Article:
“The Last Jedi” to Appear Aboard International Space Station
So who is “The Last Jedi”? Is it Luke Skywalker? Is it Rey? Other theories? Crew members currently aboard the International Space Station won’t have to wait until they return to Earth to find out. Just as Disney did two years ago for Star Wars: The Force Awakens, the company is sending Episode VIII to space for astronauts to watch in orbit.
Disney will uplink the film to the space station through mission control at NASA’s Johnson Space Center in Houston. Expedition 54 crew members, including NASA astronauts Joe Acaba, Mark Vande Hei, and soon Scott Tingle, look forward to watching the science fiction saga at their leisure while they’re living and working aboard the orbiting laboratory that will enable human and robotic exploration of galaxies far, far away.
The Force is strong with NASA astronaut Peggy Whitson. She holds the record for most time in space by a U.S. astronaut with 665 days.
Eager to bring in the next crop of Padawans, NASA recently selected its newest class of astronaut candidates as the next generation of American space explorers. Twelve elite men and women with backgrounds ranging from aeronautics to geology and nuclear engineering were hand-picked from more than 18,300 applicants. They will train for two years at NASA Johnson before they become full-fledged astronauts.
Speaking of astronauts, NASA’s record-breaking astronaut Peggy Whitson returned to Earth in September. Like General Leia and Rey, the Force is strong with Peggy – she is the first female to command the station (twice now). Among her accomplishments after three long-duration stays in space, she holds the U.S. record for time in space with 665 days, and places eighth on the all-time space endurance list.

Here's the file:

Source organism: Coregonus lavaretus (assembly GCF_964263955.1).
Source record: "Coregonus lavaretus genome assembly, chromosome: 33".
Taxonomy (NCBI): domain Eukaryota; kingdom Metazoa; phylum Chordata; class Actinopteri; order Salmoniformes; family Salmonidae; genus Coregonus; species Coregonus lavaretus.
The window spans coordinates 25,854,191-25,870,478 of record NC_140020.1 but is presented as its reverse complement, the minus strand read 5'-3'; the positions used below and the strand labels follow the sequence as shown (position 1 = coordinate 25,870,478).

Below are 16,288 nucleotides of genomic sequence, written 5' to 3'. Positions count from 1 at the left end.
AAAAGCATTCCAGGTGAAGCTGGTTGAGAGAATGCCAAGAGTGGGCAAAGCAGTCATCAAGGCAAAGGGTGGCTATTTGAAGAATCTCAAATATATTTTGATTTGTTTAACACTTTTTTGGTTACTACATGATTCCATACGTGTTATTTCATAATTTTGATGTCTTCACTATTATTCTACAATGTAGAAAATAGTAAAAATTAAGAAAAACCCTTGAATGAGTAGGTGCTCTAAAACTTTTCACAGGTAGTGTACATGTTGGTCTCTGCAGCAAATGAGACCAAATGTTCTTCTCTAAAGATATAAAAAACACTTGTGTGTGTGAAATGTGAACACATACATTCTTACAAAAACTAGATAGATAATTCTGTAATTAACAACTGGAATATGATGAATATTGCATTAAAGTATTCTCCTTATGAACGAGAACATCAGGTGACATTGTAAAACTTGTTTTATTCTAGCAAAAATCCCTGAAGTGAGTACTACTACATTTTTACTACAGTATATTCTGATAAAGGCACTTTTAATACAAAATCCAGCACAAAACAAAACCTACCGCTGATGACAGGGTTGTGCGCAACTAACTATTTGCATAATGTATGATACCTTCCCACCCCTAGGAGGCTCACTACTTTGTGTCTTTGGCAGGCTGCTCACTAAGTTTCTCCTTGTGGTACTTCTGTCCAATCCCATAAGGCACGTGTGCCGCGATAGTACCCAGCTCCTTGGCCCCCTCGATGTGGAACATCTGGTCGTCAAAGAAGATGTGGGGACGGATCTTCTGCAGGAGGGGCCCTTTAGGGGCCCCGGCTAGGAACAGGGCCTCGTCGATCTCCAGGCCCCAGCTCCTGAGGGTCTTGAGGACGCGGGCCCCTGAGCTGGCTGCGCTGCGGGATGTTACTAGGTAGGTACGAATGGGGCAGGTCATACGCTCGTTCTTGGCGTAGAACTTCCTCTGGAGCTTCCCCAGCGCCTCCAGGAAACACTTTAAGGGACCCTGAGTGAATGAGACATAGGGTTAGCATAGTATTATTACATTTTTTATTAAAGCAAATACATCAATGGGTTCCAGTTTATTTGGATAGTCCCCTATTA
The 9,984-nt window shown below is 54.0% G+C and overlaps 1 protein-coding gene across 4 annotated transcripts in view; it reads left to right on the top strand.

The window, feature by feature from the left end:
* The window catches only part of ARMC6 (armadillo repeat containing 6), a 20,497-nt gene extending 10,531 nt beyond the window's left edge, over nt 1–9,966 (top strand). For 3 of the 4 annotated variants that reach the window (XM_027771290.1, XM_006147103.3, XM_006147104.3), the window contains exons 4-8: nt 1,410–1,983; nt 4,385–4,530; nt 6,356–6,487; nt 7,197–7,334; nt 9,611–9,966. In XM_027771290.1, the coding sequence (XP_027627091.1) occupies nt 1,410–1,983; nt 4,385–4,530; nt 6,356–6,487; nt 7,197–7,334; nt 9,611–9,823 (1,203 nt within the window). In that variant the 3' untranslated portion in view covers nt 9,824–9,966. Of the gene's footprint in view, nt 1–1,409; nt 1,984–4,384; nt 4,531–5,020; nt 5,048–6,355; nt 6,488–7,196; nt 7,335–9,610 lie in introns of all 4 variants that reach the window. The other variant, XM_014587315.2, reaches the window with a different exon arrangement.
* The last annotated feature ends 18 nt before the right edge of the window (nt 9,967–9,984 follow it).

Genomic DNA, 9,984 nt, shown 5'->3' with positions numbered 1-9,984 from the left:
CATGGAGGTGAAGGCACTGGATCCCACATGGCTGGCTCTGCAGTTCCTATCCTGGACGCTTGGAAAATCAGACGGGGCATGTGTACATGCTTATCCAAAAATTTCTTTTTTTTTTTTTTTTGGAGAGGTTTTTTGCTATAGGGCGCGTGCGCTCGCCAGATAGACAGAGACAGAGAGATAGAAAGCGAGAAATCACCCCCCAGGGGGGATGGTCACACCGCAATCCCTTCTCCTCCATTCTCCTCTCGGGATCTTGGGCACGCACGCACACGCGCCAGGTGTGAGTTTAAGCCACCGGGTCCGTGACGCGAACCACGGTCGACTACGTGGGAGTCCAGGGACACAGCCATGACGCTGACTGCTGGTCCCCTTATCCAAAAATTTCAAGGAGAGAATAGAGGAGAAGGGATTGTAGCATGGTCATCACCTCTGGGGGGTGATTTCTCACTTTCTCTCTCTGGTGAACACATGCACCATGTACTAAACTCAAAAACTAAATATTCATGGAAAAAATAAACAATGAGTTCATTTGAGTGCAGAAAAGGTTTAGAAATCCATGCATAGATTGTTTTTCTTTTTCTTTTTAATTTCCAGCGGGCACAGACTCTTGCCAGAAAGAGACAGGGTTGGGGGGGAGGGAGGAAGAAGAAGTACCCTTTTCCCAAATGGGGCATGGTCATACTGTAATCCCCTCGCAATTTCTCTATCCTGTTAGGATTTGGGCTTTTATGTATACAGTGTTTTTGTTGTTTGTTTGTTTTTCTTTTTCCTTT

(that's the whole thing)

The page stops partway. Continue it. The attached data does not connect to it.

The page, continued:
As NASA works to extend human presence farther into the solar system, understanding how the human body reacts to microgravity is a focal point among the hundreds of experiments conducted on station annually. Some of the research on the next cargo resupply flight could rival the healing powers of bacta, including a new synthetic material to accelerate bone repair, and another to combat muscle atrophy.
While Star Wars often relies on the wisdom of ancient aliens like Yoda and Maz, NASA is building on the James Webb Space Telescope to study the history of our universe. Using the agency’s Kepler spacecraft, NASA is able to survey the “outer rim” of the Milky Way to discover hundreds of Earth-size and smaller planets. Of course, we need the ability to communicate in the solar system, and NASA’s Deep Space Network is bigger and better than the HoloNet system used by the Galactic Republic.
Even NASA’s International Space Station Program couldn’t help but prepare for the launch of Star Wars: The Last Jedi. The premier coincided with the launch of SpaceX’s 13th commercial resupply services mission to the space station for NASA.
Somewhere in the Star Wars galaxy there are likely plans to build a new rebel outpost. NASA’s concept for a deep space gateway would be the agency’s first crew-tended spaceport near the Moon. A sustainable crew presence in deep space will take the best of the Resistance, so NASA is studying this concept with U.S. industry and our space station partners.
A power and propulsion element would be the first element of the gateway staged near the Moon, and it would leverage advanced solar electric propulsion (SEP) technology. Whereas the First Order developed a superweapon to harvest a star’s energy for evil, NASA would use the Sun’s energy to extend the length and capabilities of ambitious new science and human exploration missions. NASA would launch additional elements for a deep space spaceport (including a habitat and logistics modules) on the early crewed missions of the Space Launch System rocket and Orion spacecraft. Once the gateway is assembled in space, NASA’s deep space transport concept could become the agency’s Millennium Falcon.
And while interstellar travelers today only bear resemblance to the flagship of the Rebel fleet, NASA is hard at work pushing the boundaries of human exploration. Perhaps one day scavengers on Saturn will find remnants of the Cassini spacecraft, or humans will look fondly back on Earth from a planet like Jakku.
source: NASA – Jet Propulsion Laboratory – California Institute of Technology